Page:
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Stardust's Big Surprise

Dr. Don Brownlee
Stardust Principal Investigator
July 6, 2007

A common expectation among scientists was that the comet samples returned by the Stardust Mission would in fact be composed of stardust, tiny grains that formed around other stars. Many expected that much of the solid matter collected from comet Wild 2 (pronounced Vilt 2) would be aggregates similar to "dirt clods" assembled from tiny grains of glass, minerals and carbon. It was imagined the individual components would be ancient samples of the same material that we see in the night sky as the dark band in the middle of the Milky Way, the edge-on view of our Galaxy. For a variety of reasons it was expected that the individual grains composing the dirt clod structures would be only about a third of a micrometer across or about 0.3 % of the width of a human hair.

The hypothesis that tiny stardust grains would dominate comet dust came from the knowledge that comets formed in the coldest, most distant region of the young solar system. In this cold place the initial building blocks of the solar system, interstellar dust and gas, might survive without modification. When we first looked at the tracks of comet dust captured in silica aerogel, it was clear that they were not solely "dirt clods" of sub- micrometer components. Most of the capture tracks, formed as particles slowed to a stop, were deep and were shaped like carrots. The production of deep tracks requires relatively large strong particles and even when we first opened the capsule we could see with our unaided eyes rather large particles at the ends of some of the tracks. We immediately suspected that the comet contained a sizeable amount of solid material that is much larger than interstellar grains. If the comet dust had been made of the expected dirt-clods composed of tiny stardust grains, they would have produced holes in the aerogel that looked more like shallow bowls than carrots because tiny components stop quickly and cannot travel far in aerogel. Some of the bigger particles found at the ends of the carrot- shaped tracks are a million times more massive than typical stardust grains.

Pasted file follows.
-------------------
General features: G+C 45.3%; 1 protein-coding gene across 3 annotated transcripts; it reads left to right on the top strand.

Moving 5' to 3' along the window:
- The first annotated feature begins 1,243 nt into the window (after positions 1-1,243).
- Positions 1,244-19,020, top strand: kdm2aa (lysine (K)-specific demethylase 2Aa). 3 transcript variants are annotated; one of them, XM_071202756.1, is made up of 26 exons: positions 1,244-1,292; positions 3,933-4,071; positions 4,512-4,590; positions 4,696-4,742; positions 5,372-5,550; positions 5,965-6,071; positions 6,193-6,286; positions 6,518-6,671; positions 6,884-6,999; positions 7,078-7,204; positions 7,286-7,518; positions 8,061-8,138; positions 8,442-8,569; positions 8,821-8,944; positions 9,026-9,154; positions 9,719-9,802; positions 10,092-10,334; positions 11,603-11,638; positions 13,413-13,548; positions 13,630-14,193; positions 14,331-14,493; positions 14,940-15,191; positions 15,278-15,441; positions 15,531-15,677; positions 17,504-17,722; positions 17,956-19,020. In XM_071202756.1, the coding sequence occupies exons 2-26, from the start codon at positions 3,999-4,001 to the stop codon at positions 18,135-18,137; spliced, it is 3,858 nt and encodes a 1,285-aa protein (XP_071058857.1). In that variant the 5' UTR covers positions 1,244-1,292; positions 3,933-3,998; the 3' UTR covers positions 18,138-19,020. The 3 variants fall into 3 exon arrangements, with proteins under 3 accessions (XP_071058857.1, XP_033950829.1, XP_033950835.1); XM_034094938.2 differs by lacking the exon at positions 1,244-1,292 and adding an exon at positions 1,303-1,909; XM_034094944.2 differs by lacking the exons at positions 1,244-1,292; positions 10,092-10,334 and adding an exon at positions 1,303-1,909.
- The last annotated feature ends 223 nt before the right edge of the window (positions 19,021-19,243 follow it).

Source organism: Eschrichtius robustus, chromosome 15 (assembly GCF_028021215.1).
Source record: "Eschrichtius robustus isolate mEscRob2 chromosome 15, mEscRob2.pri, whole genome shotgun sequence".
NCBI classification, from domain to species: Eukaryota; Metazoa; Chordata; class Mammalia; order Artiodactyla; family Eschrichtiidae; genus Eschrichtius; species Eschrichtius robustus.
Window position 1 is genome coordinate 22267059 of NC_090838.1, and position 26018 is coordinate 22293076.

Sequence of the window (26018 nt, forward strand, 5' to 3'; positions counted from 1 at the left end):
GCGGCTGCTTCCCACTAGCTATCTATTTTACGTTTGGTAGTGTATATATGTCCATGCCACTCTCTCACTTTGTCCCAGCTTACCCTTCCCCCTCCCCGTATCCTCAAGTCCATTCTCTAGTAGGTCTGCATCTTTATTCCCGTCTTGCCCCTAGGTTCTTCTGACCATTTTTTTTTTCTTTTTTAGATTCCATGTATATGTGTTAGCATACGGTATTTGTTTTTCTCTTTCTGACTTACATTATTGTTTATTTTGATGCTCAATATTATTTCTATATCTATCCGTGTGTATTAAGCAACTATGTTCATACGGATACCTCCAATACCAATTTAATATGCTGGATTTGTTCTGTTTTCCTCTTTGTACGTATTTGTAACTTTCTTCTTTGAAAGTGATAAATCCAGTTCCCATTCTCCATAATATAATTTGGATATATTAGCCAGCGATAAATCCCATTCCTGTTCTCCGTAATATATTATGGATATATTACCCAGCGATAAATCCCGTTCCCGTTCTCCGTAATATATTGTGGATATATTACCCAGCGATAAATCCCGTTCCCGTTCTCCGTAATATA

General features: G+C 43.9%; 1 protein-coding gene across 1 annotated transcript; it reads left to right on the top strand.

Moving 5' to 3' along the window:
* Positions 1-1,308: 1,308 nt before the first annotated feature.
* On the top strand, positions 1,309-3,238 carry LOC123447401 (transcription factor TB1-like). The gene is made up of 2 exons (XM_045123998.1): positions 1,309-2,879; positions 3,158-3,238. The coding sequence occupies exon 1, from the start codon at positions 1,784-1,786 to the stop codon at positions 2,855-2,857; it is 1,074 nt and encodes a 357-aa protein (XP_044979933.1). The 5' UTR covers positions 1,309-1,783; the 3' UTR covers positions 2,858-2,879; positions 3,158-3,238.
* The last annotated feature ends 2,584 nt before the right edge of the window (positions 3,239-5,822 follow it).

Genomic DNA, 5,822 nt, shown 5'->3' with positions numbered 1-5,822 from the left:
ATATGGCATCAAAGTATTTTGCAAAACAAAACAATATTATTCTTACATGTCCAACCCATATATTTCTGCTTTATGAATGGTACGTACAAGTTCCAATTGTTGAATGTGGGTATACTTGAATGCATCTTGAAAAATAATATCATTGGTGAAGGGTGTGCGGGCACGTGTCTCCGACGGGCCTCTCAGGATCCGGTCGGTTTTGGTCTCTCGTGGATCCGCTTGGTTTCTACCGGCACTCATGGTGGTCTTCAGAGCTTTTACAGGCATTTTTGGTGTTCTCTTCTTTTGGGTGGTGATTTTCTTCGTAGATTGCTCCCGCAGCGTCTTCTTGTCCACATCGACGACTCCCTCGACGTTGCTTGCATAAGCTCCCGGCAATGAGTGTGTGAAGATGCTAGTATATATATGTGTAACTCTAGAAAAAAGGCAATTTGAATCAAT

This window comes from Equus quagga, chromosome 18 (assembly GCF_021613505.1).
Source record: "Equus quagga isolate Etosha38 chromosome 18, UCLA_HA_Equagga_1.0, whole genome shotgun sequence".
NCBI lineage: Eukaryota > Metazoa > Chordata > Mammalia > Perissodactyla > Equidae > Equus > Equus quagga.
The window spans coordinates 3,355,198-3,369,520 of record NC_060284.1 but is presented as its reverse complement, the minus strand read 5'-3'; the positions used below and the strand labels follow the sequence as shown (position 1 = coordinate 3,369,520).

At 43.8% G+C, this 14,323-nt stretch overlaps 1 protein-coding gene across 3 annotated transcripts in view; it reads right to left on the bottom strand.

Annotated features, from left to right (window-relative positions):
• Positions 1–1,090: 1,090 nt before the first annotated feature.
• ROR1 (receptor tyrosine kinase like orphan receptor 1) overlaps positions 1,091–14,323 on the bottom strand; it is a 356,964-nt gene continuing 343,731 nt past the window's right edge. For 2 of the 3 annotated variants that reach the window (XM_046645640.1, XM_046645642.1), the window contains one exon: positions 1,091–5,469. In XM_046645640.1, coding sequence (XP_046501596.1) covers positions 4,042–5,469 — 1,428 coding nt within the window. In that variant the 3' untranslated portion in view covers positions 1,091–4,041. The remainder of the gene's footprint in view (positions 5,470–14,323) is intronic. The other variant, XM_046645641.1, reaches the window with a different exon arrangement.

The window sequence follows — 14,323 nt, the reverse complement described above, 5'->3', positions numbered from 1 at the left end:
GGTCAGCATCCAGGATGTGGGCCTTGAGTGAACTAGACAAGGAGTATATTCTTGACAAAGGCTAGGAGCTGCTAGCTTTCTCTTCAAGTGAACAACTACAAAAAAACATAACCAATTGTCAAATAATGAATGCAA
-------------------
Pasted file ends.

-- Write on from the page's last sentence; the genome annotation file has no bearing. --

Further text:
When we started pulling these particles out and examining them in electron microscopes and other instruments, we found even more surprises. First of all we found evidence that the standard astronomical predictions for the origin of dust in comets, or at least the ones in this comet, appear to be incorrect. While we did find stardust grains in the cometary materials, they appear to be only a minor component, at least in the particles larger than a micrometer that were well preserved during high speed capture. This judgment is based on the concept that the isotopic composition of stardust should be different from that of typical solar system materials. This is the way that rare stardust grains have been identified in meteorites and interplanetary dust. Like in meteorites most of the components from the comet have isotopic compositions similar to Earth and are of solar system origin.

We find spectacular silicate crystals in the comet. The presence of crystals in comets was suggested by astronomical observations but the Stardust mission results provide important new insight into their origin and history. When the presence of crystals in comets and in disks of dust orbiting other stars was first observed astronomically it was a mystery because crystals are not detected in interstellar dust (the dust between stars), the building materials that are used to form solar systems and comets. Interstellar dust is composed of glassy materials with no crystalline order. The widely accepted hypothesis for the origin of cometary crystals is that they are interstellar grains that were transformed to crystals by mild warming in the vicinity of the star that they orbit.